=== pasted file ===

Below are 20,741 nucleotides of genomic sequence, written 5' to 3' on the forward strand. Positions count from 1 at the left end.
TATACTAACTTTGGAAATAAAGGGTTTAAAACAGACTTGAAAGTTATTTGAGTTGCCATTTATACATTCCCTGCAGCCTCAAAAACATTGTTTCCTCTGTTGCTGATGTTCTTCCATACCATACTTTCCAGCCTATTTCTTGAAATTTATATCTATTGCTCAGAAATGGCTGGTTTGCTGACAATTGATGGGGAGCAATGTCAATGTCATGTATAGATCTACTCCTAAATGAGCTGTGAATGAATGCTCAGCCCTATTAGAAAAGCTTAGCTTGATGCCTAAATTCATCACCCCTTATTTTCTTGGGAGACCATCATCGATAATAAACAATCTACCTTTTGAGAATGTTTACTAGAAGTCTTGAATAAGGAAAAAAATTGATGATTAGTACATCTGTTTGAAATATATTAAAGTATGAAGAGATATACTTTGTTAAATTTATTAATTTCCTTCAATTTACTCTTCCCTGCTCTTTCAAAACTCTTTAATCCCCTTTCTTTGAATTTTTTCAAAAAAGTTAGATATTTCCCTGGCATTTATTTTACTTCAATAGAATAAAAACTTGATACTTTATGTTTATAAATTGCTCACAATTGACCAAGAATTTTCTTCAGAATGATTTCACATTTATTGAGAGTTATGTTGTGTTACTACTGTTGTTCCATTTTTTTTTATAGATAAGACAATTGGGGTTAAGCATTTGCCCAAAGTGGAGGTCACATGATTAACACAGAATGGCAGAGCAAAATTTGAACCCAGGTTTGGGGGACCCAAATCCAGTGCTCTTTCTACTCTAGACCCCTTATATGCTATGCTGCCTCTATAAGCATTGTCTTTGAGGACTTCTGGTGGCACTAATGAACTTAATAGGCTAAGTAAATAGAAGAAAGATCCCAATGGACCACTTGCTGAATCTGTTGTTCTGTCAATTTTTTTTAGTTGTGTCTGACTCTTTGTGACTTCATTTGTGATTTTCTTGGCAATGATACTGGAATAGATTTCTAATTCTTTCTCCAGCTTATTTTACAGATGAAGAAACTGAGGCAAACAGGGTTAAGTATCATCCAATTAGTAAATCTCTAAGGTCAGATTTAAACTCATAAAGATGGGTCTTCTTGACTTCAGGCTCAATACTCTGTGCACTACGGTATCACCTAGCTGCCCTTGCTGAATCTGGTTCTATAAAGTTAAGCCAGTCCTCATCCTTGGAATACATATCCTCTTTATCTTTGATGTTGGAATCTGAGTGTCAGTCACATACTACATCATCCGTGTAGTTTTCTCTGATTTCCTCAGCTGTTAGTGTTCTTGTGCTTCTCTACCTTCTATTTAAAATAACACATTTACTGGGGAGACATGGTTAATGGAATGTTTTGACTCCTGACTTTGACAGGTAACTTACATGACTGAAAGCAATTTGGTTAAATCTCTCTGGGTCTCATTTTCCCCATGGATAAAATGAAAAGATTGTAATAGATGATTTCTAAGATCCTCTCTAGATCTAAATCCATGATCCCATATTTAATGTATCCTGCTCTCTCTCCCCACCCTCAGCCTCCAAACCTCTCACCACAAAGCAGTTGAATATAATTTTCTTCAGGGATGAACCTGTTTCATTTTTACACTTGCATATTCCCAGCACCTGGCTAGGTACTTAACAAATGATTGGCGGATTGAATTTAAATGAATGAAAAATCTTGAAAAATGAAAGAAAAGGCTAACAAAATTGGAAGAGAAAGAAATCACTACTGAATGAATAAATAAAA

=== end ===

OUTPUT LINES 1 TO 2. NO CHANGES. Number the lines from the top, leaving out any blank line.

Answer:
Below are 20,741 nucleotides of genomic sequence, written 5' to 3' on the forward strand. Positions count from 1 at the left end.
TATACTAACTTTGGAAATAAAGGGTTTAAAACAGACTTGAAAGTTATTTGAGTTGCCATTTATACATTCCCTGCAGCCTCAAAAACATTGTTTCCTCTGTTGCTGATGTTCTTCCATACCATACTTTCCAGCCTATTTCTTGAAATTTATATCTATTGCTCAGAAATGGCTGGTTTGCTGACAATTGATGGGGAGCAATGTCAATGTCATGTATAGATCTACTCCTAAATGAGCTGTGAATGAATGCTCAGCCCTATTAGAAAAGCTTAGCTTGATGCCTAAATTCATCACCCCTTATTTTCTTGGGAGACCATCATCGATAATAAACAATCTACCTTTTGAGAATGTTTACTAGAAGTCTTGAATAAGGAAAAAAATTGATGATTAGTACATCTGTTTGAAATATATTAAAGTATGAAGAGATATACTTTGTTAAATTTATTAATTTCCTTCAATTTACTCTTCCCTGCTCTTTCAAAACTCTTTAATCCCCTTTCTTTGAATTTTTTCAAAAAAGTTAGATATTTCCCTGGCATTTATTTTACTTCAATAGAATAAAAACTTGATACTTTATGTTTATAAATTGCTCACAATTGACCAAGAATTTTCTTCAGAATGATTTCACATTTATTGAGAGTTATGTTGTGTTACTACTGTTGTTCCATTTTTTTTTATAGATAAGACAATTGGGGTTAAGCATTTGCCCAAAGTGGAGGTCACATGATTAACACAGAATGGCAGAGCAAAATTTGAACCCAGGTTTGGGGGACCCAAATCCAGTGCTCTTTCTACTCTAGACCCCTTATATGCTATGCTGCCTCTATAAGCATTGTCTTTGAGGACTTCTGGTGGCACTAATGAACTTAATAGGCTAAGTAAATAGAAGAAAGATCCCAATGGACCACTTGCTGAATCTGTTGTTCTGTCAATTTTTTTTAGTTGTGTCTGACTCTTTGTGACTTCATTTGTGATTTTCTTGGCAATGATACTGGAATAGATTTCTAATTCTTTCTCCAGCTTATTTTACAGATGAAGAAACTGAGGCAAACAGGGTTAAGTATCATCCAATTAGTAAATCTCTAAGGTCAGATTTAAACTCATAAAGATGGGTCTTCTTGACTTCAGGCTCAATACTCTGTGCACTACGGTATCACCTAGCTGCCCTTGCTGAATCTGGTTCTATAAAGTTAAGCCAGTCCTCATCCTTGGAATACATATCCTCTTTATCTTTGATGTTGGAATCTGAGTGTCAGTCACATACTACATCATCCGTGTAGTTTTCTCTGATTTCCTCAGCTGTTAGTGTTCTTGTGCTTCTCTACCTTCTATTTAAAATAACACATTTACTGGGGAGACATGGTTAATGGAATGTTTTGACTCCTGACTTTGACAGGTAACTTACATGACTGAAAGCAATTTGGTTAAATCTCTCTGGGTCTCATTTTCCCCATGGATAAAATGAAAAGATTGTAATAGATGATTTCTAAGATCCTCTCTAGATCTAAATCCATGATCCCATATTTAATGTATCCTGCTCTCTCTCCCCACCCTCAGCCTCCAAACCTCTCACCACAAAGCAGTTGAATATAATTTTCTTCAGGGATGAACCTGTTTCATTTTTACACTTGCATATTCCCAGCACCTGGCTAGGTACTTAACAAATGATTGGCGGATTGAATTTAAATGAATGAAAAATCTTGAAAAATGAAAGAAAAGGCTAACAAAATTGGAAGAGAAAGAAATCACTACTGAATGAATAAATAAAA